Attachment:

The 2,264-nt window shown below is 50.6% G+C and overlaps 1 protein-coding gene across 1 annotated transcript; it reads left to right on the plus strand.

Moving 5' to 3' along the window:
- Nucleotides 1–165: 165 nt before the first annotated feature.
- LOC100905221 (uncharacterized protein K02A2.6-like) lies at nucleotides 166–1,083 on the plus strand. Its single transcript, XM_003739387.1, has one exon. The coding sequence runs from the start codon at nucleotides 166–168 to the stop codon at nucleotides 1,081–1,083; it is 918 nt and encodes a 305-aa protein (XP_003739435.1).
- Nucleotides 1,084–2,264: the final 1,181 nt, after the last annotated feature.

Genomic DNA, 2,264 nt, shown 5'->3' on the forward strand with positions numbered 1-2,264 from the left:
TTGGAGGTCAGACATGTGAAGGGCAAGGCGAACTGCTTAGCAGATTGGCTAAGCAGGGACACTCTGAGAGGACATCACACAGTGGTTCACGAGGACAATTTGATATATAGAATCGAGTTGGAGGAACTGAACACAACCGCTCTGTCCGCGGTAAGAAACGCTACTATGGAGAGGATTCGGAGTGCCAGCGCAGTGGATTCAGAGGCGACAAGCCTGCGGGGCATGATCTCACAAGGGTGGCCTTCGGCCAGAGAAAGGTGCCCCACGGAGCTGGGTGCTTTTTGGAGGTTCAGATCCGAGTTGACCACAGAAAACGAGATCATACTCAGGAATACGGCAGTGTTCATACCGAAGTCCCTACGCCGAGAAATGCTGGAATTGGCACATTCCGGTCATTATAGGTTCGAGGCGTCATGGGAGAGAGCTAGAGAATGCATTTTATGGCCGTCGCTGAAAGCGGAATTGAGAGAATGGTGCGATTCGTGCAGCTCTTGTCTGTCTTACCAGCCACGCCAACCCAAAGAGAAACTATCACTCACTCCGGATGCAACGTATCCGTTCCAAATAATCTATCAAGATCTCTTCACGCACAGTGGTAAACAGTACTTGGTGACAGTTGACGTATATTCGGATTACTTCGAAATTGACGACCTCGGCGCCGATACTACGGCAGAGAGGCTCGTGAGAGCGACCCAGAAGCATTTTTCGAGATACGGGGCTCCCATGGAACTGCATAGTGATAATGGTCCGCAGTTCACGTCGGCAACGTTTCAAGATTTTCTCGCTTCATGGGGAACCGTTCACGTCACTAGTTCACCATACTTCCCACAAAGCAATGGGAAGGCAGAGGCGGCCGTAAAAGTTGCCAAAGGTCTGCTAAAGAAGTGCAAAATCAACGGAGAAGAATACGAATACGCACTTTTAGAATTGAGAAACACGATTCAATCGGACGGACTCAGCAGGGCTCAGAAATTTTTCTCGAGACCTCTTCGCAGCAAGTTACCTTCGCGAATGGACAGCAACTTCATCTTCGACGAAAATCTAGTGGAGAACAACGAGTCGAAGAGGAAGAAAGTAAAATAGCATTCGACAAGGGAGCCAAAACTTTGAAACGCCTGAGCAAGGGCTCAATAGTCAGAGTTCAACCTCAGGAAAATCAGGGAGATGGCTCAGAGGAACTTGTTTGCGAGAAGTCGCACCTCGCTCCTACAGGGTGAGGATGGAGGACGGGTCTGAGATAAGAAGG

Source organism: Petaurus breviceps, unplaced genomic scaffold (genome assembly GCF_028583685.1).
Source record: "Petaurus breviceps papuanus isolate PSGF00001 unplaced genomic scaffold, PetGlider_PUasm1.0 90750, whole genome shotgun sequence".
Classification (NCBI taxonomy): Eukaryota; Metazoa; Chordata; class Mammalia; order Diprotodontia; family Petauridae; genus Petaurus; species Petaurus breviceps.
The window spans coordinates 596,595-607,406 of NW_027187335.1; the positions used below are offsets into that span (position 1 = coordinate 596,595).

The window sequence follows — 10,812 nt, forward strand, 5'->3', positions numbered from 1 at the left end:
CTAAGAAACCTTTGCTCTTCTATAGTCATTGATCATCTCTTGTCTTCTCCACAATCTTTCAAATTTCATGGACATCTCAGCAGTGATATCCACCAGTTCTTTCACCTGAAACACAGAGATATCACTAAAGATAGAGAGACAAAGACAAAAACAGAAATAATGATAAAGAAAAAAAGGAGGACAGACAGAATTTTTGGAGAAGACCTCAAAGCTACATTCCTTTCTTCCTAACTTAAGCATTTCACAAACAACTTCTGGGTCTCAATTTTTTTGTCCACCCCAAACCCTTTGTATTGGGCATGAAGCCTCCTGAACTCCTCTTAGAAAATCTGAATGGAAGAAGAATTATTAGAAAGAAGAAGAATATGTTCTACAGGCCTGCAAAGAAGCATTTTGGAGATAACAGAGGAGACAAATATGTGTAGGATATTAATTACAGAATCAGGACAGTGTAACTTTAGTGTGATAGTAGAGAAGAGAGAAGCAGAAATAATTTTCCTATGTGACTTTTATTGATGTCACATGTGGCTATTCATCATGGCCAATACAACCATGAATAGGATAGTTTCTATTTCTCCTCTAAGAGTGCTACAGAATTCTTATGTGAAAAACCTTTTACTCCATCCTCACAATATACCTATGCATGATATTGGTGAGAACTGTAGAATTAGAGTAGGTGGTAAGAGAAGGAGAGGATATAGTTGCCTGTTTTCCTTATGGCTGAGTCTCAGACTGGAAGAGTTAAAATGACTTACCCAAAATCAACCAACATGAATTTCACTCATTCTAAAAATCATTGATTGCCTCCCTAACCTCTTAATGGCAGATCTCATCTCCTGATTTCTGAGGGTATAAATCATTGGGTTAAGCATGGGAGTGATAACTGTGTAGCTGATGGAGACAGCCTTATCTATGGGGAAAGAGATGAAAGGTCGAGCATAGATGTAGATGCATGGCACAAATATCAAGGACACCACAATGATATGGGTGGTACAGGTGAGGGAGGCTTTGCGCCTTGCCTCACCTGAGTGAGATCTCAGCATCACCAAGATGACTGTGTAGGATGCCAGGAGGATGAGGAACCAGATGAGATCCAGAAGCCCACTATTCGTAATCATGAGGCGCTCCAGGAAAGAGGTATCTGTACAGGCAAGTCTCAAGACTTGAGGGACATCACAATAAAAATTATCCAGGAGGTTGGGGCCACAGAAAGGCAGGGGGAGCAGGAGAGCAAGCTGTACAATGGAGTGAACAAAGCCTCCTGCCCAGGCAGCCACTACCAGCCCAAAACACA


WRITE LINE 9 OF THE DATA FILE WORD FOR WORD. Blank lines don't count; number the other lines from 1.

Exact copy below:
Source record: "Petaurus breviceps papuanus isolate PSGF00001 unplaced genomic scaffold, PetGlider_PUasm1.0 90750, whole genome shotgun sequence".